A recent edweek article focused on a growing trend in public schools: Parents being pushed to help schools cover their costs. Many public school districts are seeing an uptick in the number and amount of private donations from parents. Though the extra funds certainly help schools, many see the trend as more of a problem than a solution.
- Not all parents can afford to donate to schools. Since different areas vary in socio-economic status, this can lead to inequity between districts and even between different schools. Not only does this affect district and state-wide decisions in terms of funding, but it gives certain schools in certain areas even more of an edge over other schools. Though they can’t help it, many parents can find that they’re making education for some students better than for others.
- Parents are doing a job they shouldn’t have to do. Many parents end up facing a Morton’s fork: they can either donate money to their school, or they can refuse to donate and instead let their school, as well as their child’s education, suffer. As was pointed out in the article, many districts see parent donations as an income source that they can fall back on.
- Parental Engagement isn’t all about money. A growing number of parents, especially those in lower-income areas, are beginning to find that the ideas are changing about what constitutes Parental Engagement- and not for the better. Instead of focusing on increasing parental involvement in school activities, schools are getting parents involved through donations. While it is important for schools to raise funds, this might cause parents to think that donations are the only way to “get involved with a school”. Furthermore, schools are ignoring the most important benefit of parental engagement in school activities: student success. That’s something that money can’t quite buy.
Learning can be fun – Using a ready reckoner – working out compound interest (Photo credit: theirhistory)
I was recently shown this article, about how we measure “School Quality” and the ways it might change in the future. The author brought up some interesting points (What makes one school better than another? Why? Does location matter in determining school success?) that are sure to interest parents and teacher alike. Here are a few ideas I gathered from the article:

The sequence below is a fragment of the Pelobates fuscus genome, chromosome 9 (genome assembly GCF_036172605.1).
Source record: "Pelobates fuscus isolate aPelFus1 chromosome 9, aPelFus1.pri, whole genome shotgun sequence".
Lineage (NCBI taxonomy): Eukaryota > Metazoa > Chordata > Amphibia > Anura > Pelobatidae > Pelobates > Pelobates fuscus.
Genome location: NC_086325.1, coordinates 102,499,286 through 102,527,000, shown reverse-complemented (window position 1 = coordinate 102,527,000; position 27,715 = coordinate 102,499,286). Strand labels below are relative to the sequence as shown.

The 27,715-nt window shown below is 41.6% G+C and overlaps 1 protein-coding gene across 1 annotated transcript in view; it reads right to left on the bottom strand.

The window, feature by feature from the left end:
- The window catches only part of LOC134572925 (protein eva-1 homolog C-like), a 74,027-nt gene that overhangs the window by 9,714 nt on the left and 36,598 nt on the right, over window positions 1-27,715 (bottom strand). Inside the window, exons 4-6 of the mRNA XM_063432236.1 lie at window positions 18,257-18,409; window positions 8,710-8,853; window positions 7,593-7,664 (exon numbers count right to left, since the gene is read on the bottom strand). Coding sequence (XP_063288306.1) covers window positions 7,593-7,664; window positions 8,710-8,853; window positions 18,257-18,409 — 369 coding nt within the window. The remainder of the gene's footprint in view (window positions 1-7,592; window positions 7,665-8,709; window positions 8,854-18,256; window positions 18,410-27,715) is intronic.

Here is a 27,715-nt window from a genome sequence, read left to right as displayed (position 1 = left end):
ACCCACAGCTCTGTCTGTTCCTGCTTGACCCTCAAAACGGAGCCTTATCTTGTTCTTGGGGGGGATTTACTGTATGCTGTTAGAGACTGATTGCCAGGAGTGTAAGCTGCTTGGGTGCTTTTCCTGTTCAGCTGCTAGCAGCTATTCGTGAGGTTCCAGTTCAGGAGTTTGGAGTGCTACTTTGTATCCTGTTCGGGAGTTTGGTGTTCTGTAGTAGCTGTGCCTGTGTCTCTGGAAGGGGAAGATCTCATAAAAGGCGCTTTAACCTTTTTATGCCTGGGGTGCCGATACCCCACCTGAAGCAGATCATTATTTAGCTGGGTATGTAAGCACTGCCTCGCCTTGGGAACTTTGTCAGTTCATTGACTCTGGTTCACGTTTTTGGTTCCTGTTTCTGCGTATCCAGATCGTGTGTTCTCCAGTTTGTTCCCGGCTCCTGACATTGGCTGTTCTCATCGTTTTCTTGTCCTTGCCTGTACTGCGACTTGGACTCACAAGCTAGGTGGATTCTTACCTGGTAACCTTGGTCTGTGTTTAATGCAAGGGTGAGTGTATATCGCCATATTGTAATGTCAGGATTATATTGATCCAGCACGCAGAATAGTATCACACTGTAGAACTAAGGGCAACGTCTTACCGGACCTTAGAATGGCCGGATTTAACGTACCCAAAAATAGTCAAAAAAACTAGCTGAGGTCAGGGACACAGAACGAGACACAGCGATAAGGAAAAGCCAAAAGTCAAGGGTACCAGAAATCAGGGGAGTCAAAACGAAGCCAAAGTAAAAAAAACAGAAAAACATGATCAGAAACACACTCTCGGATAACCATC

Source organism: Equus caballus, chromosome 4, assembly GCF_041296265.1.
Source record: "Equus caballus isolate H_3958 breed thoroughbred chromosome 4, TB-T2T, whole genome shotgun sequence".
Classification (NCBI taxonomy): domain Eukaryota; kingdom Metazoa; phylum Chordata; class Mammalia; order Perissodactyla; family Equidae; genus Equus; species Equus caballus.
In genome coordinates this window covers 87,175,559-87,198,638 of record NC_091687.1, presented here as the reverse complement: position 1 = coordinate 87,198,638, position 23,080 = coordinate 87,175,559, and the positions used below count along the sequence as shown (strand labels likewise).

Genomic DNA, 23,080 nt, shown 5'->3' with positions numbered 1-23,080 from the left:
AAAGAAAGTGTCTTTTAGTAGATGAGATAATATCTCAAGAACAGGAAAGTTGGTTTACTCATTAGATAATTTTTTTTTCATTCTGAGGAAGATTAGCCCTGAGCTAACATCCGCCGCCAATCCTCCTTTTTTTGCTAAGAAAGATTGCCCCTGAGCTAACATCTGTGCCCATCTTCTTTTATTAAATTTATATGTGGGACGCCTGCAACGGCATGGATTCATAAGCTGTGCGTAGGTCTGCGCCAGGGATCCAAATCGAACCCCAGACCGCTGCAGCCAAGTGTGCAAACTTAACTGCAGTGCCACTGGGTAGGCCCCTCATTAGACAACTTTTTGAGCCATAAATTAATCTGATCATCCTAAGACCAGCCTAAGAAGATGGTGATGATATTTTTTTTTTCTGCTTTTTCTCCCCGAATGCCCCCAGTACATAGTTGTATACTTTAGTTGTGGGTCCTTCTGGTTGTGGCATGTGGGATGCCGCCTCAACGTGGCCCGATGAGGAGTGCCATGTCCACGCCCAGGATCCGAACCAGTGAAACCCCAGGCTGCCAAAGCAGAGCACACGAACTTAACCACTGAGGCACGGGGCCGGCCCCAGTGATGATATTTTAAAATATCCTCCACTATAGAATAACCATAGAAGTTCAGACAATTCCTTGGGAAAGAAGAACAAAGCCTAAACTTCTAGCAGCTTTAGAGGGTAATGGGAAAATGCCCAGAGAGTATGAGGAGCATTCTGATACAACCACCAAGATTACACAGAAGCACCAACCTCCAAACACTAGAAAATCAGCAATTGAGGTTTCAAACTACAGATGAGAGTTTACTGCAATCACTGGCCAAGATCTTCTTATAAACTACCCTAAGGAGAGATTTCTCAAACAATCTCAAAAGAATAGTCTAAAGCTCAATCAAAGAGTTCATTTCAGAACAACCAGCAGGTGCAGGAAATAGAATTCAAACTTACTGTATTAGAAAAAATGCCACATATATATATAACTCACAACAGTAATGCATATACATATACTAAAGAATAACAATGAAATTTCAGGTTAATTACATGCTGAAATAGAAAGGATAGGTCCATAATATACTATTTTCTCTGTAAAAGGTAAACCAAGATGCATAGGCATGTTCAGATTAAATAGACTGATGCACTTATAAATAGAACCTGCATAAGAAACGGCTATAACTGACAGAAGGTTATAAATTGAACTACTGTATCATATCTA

- Though school funding is an important factor in determining a school’s quality, you can’t generalize the quality of all schools in a region based on funding. I live in Arizona, a state with one of the lowest per-student funding levels. Even though my hometown is home to quite a few struggling school districts, it’s also known for two nationally-ranked high schools. It’s true that there might be other differences between the struggling schools and the thriving ones- some are charter, some have different course structures, etc.- but the wide disparity among the number of schools in my city definitely proves that we can’t generalize based on location or funding.
- Technology is leveling the playing field. As services like Khan Academy and Coursera grow in popularity, the idea that a good education is linked to certain zip codes is certain to decline. These new services allow students in even the most disadvantaged areas to learn and study from home. If we measure school success by student standardized test scores, it’s easy to recognize the enormous power that new technologies could have over schools.
- Parental Engagement is always a factor. The author writes that parental engagement continues to be essential for student success, “regardless of a child’s socio-economic background or where she goes to school”. Though there are several qualities that may cause us to think one school is better than another- higher test scores, better teachers, nicer facilities, etc.-the roles parents play in their child’s education are often the most important ones.
Do you think that our ideas about what makes successful school-and successful students- are changing? As always, we’d love to hear your ideas!